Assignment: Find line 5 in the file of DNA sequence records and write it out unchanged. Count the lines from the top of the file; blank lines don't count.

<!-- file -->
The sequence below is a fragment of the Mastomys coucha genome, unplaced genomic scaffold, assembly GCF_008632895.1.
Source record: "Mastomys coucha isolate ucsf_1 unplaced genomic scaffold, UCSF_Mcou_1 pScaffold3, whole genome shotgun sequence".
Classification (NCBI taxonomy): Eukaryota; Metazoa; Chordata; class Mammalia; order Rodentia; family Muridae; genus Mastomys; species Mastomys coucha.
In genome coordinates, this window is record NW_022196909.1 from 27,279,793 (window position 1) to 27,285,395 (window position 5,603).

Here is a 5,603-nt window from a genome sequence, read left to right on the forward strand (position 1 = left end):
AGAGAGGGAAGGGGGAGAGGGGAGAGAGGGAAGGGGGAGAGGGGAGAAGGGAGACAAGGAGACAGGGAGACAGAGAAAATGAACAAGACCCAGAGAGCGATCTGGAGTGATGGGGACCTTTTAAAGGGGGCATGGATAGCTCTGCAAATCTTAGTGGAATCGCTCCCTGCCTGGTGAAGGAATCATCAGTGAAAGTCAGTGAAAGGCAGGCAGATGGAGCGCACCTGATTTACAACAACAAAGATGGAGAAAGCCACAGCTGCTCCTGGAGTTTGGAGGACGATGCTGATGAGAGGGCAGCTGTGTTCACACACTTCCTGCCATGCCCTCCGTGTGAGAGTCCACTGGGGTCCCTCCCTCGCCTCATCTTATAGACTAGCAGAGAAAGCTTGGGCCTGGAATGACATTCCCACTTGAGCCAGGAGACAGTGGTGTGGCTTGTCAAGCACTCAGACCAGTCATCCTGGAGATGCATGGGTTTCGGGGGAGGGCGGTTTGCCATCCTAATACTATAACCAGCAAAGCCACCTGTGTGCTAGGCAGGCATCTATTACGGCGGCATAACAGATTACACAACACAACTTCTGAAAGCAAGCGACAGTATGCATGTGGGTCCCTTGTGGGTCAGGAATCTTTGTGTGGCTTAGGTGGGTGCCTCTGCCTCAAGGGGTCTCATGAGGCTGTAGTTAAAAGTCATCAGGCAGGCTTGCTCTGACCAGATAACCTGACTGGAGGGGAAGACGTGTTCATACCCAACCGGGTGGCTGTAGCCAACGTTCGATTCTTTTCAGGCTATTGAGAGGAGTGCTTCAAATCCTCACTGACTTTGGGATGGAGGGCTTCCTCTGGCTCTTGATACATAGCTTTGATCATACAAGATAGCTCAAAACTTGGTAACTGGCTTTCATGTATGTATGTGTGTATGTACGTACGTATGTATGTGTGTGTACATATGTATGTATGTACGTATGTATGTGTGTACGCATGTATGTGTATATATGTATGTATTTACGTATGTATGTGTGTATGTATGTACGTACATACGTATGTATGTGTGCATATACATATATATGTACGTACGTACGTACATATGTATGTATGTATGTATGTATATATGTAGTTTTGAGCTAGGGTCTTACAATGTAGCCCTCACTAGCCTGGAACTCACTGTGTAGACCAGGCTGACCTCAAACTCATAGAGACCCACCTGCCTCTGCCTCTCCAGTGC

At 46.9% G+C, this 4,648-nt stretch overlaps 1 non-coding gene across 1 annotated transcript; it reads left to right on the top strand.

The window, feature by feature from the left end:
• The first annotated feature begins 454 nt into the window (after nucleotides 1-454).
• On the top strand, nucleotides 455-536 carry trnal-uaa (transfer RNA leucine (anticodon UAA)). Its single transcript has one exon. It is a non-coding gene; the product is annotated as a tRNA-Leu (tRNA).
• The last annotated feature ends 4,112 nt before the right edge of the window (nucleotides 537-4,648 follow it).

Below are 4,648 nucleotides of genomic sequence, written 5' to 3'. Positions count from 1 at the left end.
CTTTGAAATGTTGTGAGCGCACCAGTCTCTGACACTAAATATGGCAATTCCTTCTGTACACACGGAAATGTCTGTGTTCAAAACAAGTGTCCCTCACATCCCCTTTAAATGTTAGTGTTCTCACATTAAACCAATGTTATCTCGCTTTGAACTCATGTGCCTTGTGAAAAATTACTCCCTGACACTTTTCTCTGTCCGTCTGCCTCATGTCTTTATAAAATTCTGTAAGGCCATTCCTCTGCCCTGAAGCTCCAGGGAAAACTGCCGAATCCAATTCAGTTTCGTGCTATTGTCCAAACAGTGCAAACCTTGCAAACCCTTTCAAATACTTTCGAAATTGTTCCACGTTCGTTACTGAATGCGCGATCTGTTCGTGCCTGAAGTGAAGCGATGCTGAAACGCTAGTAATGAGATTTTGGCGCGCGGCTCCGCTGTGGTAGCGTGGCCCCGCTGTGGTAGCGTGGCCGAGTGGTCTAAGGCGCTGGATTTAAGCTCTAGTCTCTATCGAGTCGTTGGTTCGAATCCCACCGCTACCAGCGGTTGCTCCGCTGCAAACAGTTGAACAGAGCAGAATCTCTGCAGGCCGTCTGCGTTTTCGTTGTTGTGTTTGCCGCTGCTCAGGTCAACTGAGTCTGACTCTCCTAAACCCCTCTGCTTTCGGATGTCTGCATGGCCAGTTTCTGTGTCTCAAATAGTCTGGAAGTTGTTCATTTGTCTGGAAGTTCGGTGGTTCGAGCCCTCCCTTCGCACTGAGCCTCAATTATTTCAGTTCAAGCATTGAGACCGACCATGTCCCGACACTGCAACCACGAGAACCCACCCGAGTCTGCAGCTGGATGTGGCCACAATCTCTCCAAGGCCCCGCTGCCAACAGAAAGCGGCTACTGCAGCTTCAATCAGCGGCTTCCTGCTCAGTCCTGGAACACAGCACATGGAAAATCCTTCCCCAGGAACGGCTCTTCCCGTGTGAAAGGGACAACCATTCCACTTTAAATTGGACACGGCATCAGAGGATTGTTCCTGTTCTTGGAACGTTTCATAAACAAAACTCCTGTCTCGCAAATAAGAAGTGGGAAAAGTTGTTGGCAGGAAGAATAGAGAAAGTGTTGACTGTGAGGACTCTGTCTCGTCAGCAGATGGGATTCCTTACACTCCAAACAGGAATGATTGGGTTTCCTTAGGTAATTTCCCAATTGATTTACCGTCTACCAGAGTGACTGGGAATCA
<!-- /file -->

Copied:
Here is a 5,603-nt window from a genome sequence, read left to right on the forward strand (position 1 = left end):